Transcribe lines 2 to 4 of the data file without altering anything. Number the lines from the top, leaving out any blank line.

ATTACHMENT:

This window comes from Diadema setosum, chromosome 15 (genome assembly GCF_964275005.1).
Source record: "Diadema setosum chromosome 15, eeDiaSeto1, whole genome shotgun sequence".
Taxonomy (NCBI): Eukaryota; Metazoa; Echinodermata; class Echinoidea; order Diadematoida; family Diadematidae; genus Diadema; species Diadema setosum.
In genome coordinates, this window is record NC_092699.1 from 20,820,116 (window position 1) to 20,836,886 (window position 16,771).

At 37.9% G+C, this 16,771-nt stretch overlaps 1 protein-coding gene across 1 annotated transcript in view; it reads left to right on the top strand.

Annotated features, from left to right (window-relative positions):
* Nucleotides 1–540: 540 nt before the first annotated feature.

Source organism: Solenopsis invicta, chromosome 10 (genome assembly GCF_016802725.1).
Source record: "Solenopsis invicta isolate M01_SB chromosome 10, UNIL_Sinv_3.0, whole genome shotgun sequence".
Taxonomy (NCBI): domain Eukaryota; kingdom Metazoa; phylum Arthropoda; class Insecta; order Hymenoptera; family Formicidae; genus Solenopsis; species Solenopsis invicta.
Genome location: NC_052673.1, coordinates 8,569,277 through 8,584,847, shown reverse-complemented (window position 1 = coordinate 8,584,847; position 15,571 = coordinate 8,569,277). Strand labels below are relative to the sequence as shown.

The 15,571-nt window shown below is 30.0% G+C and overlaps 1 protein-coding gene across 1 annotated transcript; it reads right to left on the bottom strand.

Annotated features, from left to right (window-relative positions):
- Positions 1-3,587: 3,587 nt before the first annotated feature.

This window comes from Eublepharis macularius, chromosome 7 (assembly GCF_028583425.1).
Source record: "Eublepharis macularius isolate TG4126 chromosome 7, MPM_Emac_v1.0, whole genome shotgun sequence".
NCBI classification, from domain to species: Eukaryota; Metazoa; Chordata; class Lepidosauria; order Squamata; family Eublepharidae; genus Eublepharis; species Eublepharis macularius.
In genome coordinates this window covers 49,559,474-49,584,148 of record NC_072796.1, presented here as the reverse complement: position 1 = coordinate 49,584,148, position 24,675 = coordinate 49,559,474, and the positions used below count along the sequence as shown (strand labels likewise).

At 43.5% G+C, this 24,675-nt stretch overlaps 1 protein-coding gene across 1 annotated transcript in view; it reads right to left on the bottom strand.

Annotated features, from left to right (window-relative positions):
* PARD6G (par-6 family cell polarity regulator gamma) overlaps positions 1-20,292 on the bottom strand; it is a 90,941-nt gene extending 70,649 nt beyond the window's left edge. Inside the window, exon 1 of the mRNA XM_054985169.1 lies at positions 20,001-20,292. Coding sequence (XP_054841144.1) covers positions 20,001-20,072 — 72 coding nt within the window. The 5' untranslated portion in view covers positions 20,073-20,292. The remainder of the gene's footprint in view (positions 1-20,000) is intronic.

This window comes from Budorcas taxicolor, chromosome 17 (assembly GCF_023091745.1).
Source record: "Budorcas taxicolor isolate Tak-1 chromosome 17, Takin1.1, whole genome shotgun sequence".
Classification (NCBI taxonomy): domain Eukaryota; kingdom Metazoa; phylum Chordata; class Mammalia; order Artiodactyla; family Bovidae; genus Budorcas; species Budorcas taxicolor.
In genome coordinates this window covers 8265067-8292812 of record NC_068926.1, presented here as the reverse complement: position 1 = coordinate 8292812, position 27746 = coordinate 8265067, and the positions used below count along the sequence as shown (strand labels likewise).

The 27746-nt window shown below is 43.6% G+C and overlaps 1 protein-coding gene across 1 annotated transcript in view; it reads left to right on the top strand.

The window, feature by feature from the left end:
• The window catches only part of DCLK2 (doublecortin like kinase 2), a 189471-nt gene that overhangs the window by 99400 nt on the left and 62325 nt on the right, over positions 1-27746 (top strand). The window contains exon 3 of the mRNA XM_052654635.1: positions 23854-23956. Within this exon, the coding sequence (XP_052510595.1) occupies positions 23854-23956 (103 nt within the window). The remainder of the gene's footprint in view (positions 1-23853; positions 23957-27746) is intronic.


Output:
Source record: "Diadema setosum chromosome 15, eeDiaSeto1, whole genome shotgun sequence".
Taxonomy (NCBI): Eukaryota; Metazoa; Echinodermata; class Echinoidea; order Diadematoida; family Diadematidae; genus Diadema; species Diadema setosum.
In genome coordinates, this window is record NC_092699.1 from 20,820,116 (window position 1) to 20,836,886 (window position 16,771).